Many were looking around asking, “What should we do?” We were a sailboat getting pushed in the wind or a sail boat without a rudder, and we were getting battered by a storm we didn’t have anything to do with. We needed a buyer coalition to create standardized solutions and speak with one voice.

Q: How did the coalition actually get formed?

A: This is a relationship business. Dave (Corsi) and I began talking about what we should be doing to move in that direction. We reached out. Mike O’Brien was a big part of the process. He helped recruit people we didn’t know. Between us and those that signed on, we had $300 billion in retail sales.

Q: You amassed an impressive number and mix of prominent signatories, although not all joined the bandwagon. Most noticeably, the largest retailer refrained. Bruce Peterson, then Senior VP for Perishables at Wal-Mart, explained Wal-Mart’s decision for not signing on to the buyer-led initiative that food safety regulations needed to come down from the government.

A: There were many buyers who for many reasons didn’t sign on. Some worked behind the scenes to help us or give valuable advice. In any case, the coalition provided a big influence. That was the upshot of what happened.

Q: The government’s, and in particular, FDA’s initial reaction to the spinach outbreak spewed much controversy in the industry. Prominent industry executives were quite vocal in condemning FDA’s recommendation to ban all fresh spinach consumption nationwide as incongruent and unnecessary, pummeling the category and spawning devastating repercussions across the fresh produce industry.

A: I stood up at that first town hall meeting and challenged speakers on some of their statements related to this issue. It concerned me that phrases like, ‘this is just one incident’, would diminish the urgency to act on the underlying problems. Yes, it was an overreaction on FDA’s part, but this was one of 22 incidents in Salinas Valley, one of multiple problems. This wasn’t an isolated incident.

Along these lines, the industry follows food safety practices, but we had no means of measuring. Growers care about food safety in principle, but whether all the necessary GAPs were being followed by everyone was questionable. To insure comprehensive compliance begged the need for standardized procedures and audits. Some of the statements in that town hall meeting alarmed me. And that very day retailers were meeting to put out a proposal. It helped us coalesce around our response.

We would have liked more buyers but we approach things differently. Merely the fact buyers came together in the fashion they did was remarkable, in the same way that growers formed an alliance. That moment in time things came together.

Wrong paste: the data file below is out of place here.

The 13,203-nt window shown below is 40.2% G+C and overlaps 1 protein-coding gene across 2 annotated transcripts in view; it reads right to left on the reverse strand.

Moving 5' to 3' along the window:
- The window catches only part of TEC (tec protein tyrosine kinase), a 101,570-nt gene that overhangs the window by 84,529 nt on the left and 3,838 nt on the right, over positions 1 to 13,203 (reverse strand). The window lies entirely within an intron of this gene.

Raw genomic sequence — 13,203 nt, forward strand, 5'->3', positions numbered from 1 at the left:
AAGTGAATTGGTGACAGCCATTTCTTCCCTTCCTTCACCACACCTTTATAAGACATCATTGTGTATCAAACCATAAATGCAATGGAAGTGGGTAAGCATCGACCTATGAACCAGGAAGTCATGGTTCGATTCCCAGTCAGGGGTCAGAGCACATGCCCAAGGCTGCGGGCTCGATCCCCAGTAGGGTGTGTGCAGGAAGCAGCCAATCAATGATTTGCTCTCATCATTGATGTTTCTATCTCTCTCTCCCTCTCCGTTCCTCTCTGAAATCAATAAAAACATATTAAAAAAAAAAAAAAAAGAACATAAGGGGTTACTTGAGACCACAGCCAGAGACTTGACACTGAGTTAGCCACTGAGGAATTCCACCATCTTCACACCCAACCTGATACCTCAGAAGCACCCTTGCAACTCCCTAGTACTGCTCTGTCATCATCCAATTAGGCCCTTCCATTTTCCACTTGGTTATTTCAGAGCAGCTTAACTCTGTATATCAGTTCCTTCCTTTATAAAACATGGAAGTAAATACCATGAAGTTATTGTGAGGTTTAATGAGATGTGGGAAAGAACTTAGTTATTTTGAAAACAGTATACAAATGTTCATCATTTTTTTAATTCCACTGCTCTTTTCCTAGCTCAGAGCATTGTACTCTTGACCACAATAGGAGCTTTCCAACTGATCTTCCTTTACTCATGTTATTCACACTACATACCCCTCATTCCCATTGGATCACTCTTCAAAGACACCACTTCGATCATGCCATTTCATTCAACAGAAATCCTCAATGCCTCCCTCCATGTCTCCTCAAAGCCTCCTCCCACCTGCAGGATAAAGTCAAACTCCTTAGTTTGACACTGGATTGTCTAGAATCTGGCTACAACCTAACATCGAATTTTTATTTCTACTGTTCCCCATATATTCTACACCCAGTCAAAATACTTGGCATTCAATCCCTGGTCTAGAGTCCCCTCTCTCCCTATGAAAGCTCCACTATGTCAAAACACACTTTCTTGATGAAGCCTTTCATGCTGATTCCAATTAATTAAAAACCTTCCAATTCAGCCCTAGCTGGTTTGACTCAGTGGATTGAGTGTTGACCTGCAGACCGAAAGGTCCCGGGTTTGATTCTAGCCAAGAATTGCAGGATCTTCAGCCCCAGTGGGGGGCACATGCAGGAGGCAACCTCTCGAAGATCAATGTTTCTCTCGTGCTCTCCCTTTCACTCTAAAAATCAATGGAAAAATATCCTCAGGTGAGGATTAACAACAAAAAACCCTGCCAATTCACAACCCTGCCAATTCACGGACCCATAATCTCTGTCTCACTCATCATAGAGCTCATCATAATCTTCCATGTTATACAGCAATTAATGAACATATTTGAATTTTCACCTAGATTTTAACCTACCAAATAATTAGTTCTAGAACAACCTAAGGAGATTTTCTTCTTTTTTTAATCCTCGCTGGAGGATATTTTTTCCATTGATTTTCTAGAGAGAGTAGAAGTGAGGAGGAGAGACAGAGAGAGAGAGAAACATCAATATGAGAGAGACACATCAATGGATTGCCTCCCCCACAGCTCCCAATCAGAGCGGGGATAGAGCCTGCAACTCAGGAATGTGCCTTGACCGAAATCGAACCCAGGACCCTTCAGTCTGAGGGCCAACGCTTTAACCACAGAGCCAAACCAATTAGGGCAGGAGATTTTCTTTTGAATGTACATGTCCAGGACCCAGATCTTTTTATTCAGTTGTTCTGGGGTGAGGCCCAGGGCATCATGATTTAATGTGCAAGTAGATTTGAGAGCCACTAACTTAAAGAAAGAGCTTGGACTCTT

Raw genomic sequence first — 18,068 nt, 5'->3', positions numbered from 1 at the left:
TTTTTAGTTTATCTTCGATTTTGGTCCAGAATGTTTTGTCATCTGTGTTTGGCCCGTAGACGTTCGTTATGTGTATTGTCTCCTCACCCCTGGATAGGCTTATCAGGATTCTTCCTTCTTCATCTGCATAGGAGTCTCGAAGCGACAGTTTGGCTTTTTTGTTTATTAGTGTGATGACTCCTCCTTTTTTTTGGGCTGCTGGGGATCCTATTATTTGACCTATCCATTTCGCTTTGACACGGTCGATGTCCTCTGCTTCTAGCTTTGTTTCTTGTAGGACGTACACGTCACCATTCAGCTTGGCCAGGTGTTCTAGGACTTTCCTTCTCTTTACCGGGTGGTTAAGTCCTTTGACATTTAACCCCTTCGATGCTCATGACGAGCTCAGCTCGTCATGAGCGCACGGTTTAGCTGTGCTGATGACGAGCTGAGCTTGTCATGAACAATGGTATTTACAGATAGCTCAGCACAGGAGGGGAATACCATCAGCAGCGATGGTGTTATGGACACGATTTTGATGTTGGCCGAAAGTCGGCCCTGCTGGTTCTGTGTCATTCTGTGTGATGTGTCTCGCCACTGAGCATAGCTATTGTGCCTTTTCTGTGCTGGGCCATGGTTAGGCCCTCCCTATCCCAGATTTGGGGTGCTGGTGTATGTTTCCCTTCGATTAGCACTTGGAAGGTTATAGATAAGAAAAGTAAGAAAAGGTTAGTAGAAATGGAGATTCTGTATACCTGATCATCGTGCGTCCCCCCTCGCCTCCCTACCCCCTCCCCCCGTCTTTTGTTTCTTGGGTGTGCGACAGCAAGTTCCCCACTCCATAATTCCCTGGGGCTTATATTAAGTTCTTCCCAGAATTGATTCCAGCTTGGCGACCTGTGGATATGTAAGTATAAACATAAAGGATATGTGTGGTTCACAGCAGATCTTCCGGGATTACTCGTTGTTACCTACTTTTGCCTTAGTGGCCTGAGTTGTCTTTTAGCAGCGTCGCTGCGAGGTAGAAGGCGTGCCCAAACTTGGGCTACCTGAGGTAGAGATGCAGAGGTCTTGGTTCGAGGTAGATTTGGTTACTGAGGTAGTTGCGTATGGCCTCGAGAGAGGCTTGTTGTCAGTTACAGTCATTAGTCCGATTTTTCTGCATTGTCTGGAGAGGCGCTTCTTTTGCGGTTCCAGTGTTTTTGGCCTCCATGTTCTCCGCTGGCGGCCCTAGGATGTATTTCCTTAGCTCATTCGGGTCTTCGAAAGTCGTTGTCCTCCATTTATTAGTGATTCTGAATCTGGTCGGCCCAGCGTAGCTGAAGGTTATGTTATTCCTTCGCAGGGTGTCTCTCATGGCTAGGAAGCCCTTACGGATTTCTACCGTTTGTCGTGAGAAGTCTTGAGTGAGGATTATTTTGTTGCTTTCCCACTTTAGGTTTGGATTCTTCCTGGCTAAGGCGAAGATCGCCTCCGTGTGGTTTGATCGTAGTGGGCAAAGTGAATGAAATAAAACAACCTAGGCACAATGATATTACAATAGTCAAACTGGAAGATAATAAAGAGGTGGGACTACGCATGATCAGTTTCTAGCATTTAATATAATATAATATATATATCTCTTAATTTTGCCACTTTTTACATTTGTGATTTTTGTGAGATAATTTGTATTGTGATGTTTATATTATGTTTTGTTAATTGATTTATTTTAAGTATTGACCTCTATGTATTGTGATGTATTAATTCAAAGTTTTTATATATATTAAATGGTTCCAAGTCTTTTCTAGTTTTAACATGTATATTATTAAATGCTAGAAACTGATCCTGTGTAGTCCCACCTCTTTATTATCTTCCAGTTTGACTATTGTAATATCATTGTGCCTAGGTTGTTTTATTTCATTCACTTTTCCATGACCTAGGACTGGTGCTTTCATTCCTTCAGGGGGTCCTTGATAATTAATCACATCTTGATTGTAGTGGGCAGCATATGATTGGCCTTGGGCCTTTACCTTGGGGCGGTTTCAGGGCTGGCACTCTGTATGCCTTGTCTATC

Mike (O’Brien) knew some of those smaller retailers, and was instrumental in helping us win the loyalty of the regional chains. Wegmans is recognized as a preeminent retailer. Dave’s leadership within Wegmans and PMA and the way the industry views him was very important to get people on board.

It’s still a people-business. I brought a food safety perspective. Markon has established a strong reputation for food safety within the industry. Markon did not have any products implicated in that spinach crisis, but none the less was affected, as all companies are when a recall or foodborne outbreak hits.

We suppose that a man whose last name begins with a Y has grown used to being listed last. Yet, most assuredly, the position is no reflection on the man, his contributions to food safety or his achievements in life.

In some ways his contribution is the most remarkable. Of our seven honorees, after all, three represent large fresh-cut processors with specific business interests in solving this problem; one held an institutional position at the heart of the crisis, two are retailers that may have never been mentioned had Tim not driven the creation of the Buyer-led Food Safety Initiative and thus created a venue for them to exert influence.

Besides which, Tim had already done his ‘bit’. Tim had been chairman of the board of the Produce Marketing Association, he was at a place in the industry where he was just supposed to be available for consultations. He was to be Yoda, not Luke Skywalker.

Yet there was something about this problem… maybe it was his being in Salinas — but not being a grower — that filled Tim with a fury. And he roused himself to fight once again. He may not have had a lightsaber, but his weapon was more powerful still: An idea whose time had come.

Congratulations to Tim and thank you for taking the “single step” to helping the industry get started on the road to a bright future that includes the safest fresh produce possible.

May the force be with you… and the industry… always.